The ending of QE in the US and the fall in the price of oil from over $115 a barrel to under $60 a barrel were the defining economic events of 2014, but their consequences will not be felt until next year. The ending of QE in the autumn brought to an end the huge expansion of the US Federal Reserve’s balance sheet, since 2008 the Fed has pumped some $2.3tn of “new money” into the world economy which has had a wondrous effect on asset prices in all sorts of weird and wonderful places. London property prices have boomed, stocks in emerging markets reached new heights and bond prices sky rocketed as yields collapsed – also commodity prices boomed and oil was not left out of the party. Between 2009 and 2011 oil prices rose from $40 to $125 a barrel, driven by ever increasing demand from emerging markets and $1.9tn of US and UK QE. Following the boom in commodity prices between 2011 and 2013 prices stabilised at a high level before falling off a cliff in 2014.
|The Crude Story|
Why the price of oil has fallen is less important than its potential impacts – many believe it to be a supply side shock (increased production in the US due to the boom in fracking) or weaker demand from China and Europe as their economies struggle to grow. Whatever the reason the huge fall in the price of oil at this moment is highly fortuitous as it coincides with the end of QE. Halving of oil prices has the same impact as reducing interest rates by between 1- 0.75%, this is a massive stimulus (given we are at the "zero bound" of interest rates) for the developed world, as we are often net importers of oil and always huge consumers of the same. The IMF tell us that- The plunge in the price of oil represents a “shot in the arm” for the global economy which could boost overall world economic growth by between 0.3 and 0.8 per cent. So who will be the main beneficiaries?
Europe and Japan
For Europe the fall in the price of oil is a very welcome bonus when the politics of QE and German monetary loosening were becoming very difficult. Some are worried that falling oil prices will just add to the deflationary pressure that has building in the Eurozone, but this is wrong as lower costs of oil must help European competitiveness / productivity, which after all in is the main problem. A stimulus equivalent to a half point cut in interest rates must be very positive for the whole region. The question is will this be too little too late, as the Greek election may over shadow everything and if a new bailout is not agreed there may be a catastrophic event that even the falling price of oil cannot mask. In Japan, where Abenomics looks to be a busted flush, falling oil prices should be a positive in driving productivity, but will not help achieve the (meaningless) inflation targets set by the government. In Japan the level of public debt, anemic growth, depopulation and falling productivity make the oil price fall somewhat academic.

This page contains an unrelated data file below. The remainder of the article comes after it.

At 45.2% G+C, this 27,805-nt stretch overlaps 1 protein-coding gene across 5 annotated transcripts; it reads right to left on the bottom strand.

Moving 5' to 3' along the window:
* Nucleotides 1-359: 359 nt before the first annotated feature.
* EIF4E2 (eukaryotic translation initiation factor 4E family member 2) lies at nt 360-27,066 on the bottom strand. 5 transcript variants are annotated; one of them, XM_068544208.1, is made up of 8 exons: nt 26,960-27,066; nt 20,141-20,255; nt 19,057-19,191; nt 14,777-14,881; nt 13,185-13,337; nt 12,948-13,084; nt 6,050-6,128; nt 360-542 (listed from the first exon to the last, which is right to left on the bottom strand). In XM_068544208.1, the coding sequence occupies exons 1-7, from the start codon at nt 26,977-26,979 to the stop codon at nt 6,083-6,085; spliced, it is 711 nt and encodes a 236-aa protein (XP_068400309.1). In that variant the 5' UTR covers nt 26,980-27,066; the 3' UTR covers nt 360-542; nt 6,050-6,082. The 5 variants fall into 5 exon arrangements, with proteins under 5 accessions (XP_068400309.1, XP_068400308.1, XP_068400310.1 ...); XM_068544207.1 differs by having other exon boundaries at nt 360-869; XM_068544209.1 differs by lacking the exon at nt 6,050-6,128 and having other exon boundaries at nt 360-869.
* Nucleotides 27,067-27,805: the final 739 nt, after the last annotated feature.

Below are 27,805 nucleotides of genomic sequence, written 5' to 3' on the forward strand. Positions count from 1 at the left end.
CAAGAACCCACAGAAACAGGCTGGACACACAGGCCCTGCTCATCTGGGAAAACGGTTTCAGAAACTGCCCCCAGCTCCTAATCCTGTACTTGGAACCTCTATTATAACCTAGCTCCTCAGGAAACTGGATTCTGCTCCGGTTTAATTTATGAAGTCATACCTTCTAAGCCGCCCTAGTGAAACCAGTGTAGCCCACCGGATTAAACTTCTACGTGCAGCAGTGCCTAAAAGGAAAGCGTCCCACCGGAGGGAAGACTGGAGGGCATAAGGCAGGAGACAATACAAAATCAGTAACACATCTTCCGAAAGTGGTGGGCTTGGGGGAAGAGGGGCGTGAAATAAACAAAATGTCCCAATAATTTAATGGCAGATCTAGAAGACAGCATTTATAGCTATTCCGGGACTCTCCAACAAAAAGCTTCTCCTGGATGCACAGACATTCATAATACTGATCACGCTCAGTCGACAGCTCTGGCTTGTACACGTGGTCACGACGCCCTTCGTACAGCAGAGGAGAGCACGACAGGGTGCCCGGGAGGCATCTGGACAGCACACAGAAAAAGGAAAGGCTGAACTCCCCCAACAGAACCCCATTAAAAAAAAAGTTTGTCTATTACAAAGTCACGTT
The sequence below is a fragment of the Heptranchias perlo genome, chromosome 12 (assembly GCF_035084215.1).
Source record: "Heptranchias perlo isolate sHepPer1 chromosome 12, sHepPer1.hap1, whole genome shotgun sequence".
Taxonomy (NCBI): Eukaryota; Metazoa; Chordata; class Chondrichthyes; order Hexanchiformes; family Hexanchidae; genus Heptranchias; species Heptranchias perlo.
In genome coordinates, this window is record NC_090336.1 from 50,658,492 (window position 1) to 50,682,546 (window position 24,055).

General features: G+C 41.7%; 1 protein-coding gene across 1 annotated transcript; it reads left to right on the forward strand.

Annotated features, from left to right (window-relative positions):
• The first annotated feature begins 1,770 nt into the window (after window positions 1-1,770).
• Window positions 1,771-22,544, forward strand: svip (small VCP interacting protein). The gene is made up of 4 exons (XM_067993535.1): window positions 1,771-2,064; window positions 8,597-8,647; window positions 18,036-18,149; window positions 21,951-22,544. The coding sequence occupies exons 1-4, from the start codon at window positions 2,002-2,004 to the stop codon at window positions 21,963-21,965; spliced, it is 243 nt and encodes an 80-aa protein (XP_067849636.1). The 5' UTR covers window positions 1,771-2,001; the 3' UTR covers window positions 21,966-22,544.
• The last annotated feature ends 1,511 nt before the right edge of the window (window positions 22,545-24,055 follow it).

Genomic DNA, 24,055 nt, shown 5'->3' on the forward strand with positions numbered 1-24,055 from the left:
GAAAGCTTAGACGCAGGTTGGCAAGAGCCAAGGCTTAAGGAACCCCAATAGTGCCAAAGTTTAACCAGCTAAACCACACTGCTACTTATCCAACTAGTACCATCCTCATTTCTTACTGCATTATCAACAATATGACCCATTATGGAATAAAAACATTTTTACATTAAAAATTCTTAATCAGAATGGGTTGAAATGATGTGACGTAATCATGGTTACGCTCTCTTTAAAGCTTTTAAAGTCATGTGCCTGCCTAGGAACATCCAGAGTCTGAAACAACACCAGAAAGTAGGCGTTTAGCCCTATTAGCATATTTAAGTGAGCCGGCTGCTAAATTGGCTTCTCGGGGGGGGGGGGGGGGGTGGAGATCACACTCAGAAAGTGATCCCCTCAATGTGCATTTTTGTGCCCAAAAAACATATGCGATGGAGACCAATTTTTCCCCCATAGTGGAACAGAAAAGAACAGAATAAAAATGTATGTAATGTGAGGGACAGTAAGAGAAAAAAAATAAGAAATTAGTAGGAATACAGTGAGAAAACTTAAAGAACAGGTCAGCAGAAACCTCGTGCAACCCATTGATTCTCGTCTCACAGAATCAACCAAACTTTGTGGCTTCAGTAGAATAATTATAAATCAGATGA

US and UK
The question for the US and the UK, who are at an advance stage of recovery, is whether the stimulus package will be enough to encourage central banks to raise interest rates. The consensus view is that both the Fed and the BoE will only start to raise rates in the second half of the year and then only very gradually. With both countries growing at around 3% and with real incomes starting to rise there will be increased pressure on the two Central banks to increase rates more quickly and more steeply. Lower oil prices will definitely bring forward the time table for high rates in both countries and this will have a substantial impact on the price of the dollar, which could potentially achieve parity with the Euro. A strong dollar should be good for the US's "relatively closed economy" but could be dangerous for Britain where our current account deficit is a major concern.
In the emerging markets, where the ending of QE has in many cases been difficult is it difficult to see any good news. In the oil exporting countries like Russia, Nigeria, Brazil and Venezuela thinks could get very bad and currencies go into free fall and inflation spirals up with ever increasing interest rates. In the oil importing emerging markets the problem is that US monetary tightening will be mostly negative as it will force interest rates higher locally, when economic conditions may warrant lower rates. Also the increased cost of dollar borrowings, reckoned to be about $6tn in emerging markets, will weigh heavily on the developing world.
So the winners are likely to be the UK and the US who are at the most advance stage in the recovery cycle. They will benefit from the competitive advantage of lower prices and importantly the advantages of positive interest rates; that are a necessary component of a thriving economy where investment and innovation reap the greatest rewards.